Coefficient of Friction of a olympic skier

  • #1
1. The problem statement
An olympic skier moving at 20.0 m/s down a 30.0 degree slope encounters a region of wet snow and slides 145 m before coming to a halt. What is the coefficient of friction between the skis and the snow?

2. Homework Equations

3. The Attempt at a Solution
Drew free body diagram and identified the forces acting on the skier to be the normal force (Fn), gravity (mg), and Ff (frictional force). Fn and mg cancel each other out so the only other force to consider is Ff. I figured I could use the work/kinetic energy formula to find Ff then plug the answer into the formula for Mk. Problem is that I need the mass of the skier for my plan to work.

Answers and Replies

  • #2
think of the equation that does not require mass. (or it might cancel out!)
  • #3
The only equation I can think of where mass will cancel out is: PE (potential energy) at the top equals KE (kinetic energy at the bottom). I don't think this is the equation you are referring to is it?
  • #4
think of it this way. The skier skied down with velocity 20 m/s and 30 degrees downwards stopped (or is in rest) in distance 145 meters.
would the mass of the skier be really necessary?
  • #5
It's obvious that I missing a key concept. With info given in the problem, I can find acceleration, the height of the slope and even the time it took to travel 145 meters. But I'm not seeing a way to find the frictional force. I am 3 months into my very first physics class so it's possible that there is another formula or concept that I am not remembering.
  • #6

i kept thinking that this problem was to find time!
I believe u need the mass to find the friction force.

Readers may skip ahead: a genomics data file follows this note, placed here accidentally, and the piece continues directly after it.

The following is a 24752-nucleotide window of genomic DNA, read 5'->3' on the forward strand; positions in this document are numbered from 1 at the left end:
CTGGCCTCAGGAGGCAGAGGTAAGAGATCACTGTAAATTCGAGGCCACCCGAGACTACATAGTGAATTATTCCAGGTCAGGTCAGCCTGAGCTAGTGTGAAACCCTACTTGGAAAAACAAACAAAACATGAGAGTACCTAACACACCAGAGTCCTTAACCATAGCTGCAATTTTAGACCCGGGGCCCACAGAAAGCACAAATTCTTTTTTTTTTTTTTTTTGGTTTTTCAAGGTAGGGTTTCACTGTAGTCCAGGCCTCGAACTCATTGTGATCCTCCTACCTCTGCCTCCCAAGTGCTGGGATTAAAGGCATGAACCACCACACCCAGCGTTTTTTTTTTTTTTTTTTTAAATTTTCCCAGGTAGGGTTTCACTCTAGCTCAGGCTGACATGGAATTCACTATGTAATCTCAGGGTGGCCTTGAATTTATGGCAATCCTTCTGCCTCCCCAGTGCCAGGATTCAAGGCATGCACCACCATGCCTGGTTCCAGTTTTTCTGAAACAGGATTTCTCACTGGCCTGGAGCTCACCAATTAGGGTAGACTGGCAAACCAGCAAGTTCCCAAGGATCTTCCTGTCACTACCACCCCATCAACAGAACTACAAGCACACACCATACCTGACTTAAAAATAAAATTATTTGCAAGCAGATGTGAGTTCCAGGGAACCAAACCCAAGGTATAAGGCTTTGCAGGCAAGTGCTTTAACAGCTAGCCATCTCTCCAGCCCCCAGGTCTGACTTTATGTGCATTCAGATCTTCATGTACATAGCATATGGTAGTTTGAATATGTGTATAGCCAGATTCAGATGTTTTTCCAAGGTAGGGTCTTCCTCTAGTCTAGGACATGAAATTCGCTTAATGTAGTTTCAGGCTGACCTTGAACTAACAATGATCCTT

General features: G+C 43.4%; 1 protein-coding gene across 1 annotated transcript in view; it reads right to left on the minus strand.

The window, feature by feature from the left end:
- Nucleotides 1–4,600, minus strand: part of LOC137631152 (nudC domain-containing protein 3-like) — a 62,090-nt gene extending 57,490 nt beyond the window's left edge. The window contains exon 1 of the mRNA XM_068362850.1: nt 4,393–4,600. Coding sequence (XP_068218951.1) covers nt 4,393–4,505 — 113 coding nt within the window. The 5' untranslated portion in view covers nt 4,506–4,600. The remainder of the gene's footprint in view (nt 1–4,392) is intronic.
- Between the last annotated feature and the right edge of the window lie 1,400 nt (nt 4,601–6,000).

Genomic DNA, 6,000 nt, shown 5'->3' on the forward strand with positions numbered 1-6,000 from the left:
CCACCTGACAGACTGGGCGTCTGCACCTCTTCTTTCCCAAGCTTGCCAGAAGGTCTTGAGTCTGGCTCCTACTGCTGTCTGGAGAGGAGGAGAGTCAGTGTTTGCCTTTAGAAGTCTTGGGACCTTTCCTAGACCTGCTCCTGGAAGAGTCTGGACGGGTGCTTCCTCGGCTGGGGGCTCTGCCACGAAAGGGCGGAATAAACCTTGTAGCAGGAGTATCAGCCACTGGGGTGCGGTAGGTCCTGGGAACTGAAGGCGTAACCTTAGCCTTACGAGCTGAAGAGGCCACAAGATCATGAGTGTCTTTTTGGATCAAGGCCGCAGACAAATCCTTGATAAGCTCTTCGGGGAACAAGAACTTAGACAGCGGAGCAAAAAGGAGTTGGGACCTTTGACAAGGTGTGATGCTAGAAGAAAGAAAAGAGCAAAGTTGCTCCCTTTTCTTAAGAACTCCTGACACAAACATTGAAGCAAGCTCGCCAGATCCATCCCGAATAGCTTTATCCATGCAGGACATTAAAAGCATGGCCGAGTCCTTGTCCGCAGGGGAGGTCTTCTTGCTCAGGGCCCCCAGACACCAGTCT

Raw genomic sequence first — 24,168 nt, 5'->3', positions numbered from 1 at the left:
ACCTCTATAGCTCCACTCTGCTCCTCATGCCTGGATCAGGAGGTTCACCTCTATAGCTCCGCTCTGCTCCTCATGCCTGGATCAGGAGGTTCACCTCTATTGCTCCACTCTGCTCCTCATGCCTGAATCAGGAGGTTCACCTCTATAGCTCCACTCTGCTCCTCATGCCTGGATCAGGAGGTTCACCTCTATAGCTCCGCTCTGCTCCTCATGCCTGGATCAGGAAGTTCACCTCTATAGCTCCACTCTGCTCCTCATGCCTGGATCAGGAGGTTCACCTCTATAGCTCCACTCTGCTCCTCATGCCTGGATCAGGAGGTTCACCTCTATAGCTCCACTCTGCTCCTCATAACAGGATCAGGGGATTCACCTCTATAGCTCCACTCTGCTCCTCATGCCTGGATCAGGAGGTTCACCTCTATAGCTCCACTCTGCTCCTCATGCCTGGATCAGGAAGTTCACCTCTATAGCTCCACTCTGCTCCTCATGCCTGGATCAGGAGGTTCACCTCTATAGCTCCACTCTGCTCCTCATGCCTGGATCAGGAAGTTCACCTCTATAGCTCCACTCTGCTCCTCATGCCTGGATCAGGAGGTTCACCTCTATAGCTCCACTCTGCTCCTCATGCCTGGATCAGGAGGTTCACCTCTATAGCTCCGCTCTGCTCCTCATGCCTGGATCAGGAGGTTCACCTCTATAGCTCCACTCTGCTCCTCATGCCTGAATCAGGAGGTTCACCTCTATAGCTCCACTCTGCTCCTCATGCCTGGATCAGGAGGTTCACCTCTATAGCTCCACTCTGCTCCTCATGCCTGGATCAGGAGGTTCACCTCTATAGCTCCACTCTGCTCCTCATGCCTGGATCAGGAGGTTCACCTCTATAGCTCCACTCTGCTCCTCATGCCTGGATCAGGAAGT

• #7
No you don't need the mass, since you will know the deceleration caused by the friction force. And as acceleration is Force per mass, the mass will cancel out each other when you make your calculation later.
  • #8
I'm still not do I determine deceleration?
  • #9
I'm still not do I determine deceleration?

You can just use kinematics to get the deceleration, using the information about the velocity and distance stated in the question.

After that, draw a free body diagram and sum up the forces in each direction. That will give you everything you need to solve for the coefficient of friction.
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  • #10
1. Is deceleration the same as acceleration but just in the opposite direction?

2. When I use the kinematics equation Vf^2=Vo^2+2ad, I get 1.38m/s for acceleration/deceleration. If I'm right so far, how do I use that info?

3. After drawing the free body diagram, I have three forces; Fn, Ff, and mg. Fn and Ff cancel each other out so the only one I have to be concerned with is Ff. I don't know how to use the value I obtained for deceleration to help me find Ff.
  • #11
1. Yes. The word deceleration is sometimes used to indicate that an object is slowing down (rate of change of velocity is decreasing).

2. That's right, but watch your signs. You're going to be using Newton's second law, so that's why you need to know acceleration.

3. I don't understand this:

I have three forces; Fn, Ff, and mg. Fn and Ff cancel each other out so the only one I have to be concerned with is Ff.

Fn and Ff cancel, but you're left with Fn?? What I think you meant to say (correct me if I'm wrong) is that Fn and mg cancel. Well, remember, the skier is on an incline. Have you learned how to break up forces into x and y components? That is what you need to do here. You will use Newton's second law to get two equations. One in the x direction, and one in the y direction.

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